Cultural Construction of Gender

The Samburu recognize two distinct genders, male and female. The treatment of infants differs little by gender, but by the age of 4 or 5 girls' genital areas are usually covered, while in boys this may come considerably later. Similarly, older girls and women are very careful not to expose themselves—men cover their genitals, but can be lax in the care that they take to do so. With the spread of Christianity, breasts are also increasingly hidden.

Girls begin to wear an increasing number of beads (mostly red) around their necks as they approach the age when they will dance with Imurran. Older girls and young married women wear an enormous number of beads strung on wire like a round collar. Lmurran also wear a lot of beaded ornaments, which differ stylistically from those of girls and women. Lmurran are the only age-gender category to wear long hair, braiding it into small pigtails that they cover in red ochre. All others shave their hair short.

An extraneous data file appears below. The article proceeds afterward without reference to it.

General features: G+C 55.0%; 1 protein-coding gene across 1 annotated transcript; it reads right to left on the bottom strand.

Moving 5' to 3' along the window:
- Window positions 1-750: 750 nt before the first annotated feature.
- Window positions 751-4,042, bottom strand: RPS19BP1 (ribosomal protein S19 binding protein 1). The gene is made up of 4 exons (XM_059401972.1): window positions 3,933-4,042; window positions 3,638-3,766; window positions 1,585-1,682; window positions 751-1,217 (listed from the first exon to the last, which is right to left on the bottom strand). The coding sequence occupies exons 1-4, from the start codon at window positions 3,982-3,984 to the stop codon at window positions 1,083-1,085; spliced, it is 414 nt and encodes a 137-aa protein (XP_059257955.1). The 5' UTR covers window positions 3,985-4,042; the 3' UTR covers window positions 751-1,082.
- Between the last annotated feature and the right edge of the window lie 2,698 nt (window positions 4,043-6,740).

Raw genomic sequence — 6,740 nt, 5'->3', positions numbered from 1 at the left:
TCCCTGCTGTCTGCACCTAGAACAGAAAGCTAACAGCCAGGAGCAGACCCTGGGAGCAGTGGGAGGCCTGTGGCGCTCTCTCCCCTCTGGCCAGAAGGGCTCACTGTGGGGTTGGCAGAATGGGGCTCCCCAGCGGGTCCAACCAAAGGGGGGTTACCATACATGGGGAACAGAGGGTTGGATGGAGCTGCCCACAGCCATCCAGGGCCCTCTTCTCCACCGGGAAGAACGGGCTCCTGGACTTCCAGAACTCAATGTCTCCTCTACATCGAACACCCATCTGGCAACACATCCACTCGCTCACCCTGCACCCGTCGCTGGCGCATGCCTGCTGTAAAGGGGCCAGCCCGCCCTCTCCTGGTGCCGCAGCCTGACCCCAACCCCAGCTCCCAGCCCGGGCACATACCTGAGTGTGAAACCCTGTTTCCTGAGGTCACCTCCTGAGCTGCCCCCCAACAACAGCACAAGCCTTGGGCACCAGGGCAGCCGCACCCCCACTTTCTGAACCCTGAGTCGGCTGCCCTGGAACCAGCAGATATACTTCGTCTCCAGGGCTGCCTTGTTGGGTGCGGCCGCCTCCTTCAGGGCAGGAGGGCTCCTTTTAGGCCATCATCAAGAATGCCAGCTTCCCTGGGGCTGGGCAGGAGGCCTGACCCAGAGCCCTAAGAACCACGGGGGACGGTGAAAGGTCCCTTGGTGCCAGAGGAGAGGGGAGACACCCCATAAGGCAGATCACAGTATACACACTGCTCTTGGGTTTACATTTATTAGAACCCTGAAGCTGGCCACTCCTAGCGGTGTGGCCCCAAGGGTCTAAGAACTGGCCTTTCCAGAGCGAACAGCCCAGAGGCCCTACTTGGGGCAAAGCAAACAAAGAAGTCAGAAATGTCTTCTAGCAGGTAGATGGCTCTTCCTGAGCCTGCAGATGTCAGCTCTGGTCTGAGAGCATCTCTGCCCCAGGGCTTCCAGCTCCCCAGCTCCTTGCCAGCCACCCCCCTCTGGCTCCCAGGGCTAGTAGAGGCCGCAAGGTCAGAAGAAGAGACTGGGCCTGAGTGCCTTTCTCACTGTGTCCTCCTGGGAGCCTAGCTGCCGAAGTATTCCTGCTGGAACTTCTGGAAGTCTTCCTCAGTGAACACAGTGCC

Upon marriage, young men shave their heads and exchange their ostentatious ornaments for a few strands of beads and a couple of bracelets. Their appearance, like their behavior, should become temperate. Young married women on the other hand, continue to wear enormous quantities of beads, only gradually reducing the number as their children grow. Women whose sons and daughters are initiated should wear far fewer beads so as not to compete with young people or imply that they are sexually accessible to young men of their son's age set.

Pregnancy And Childbirth

Pregnancy And Childbirth

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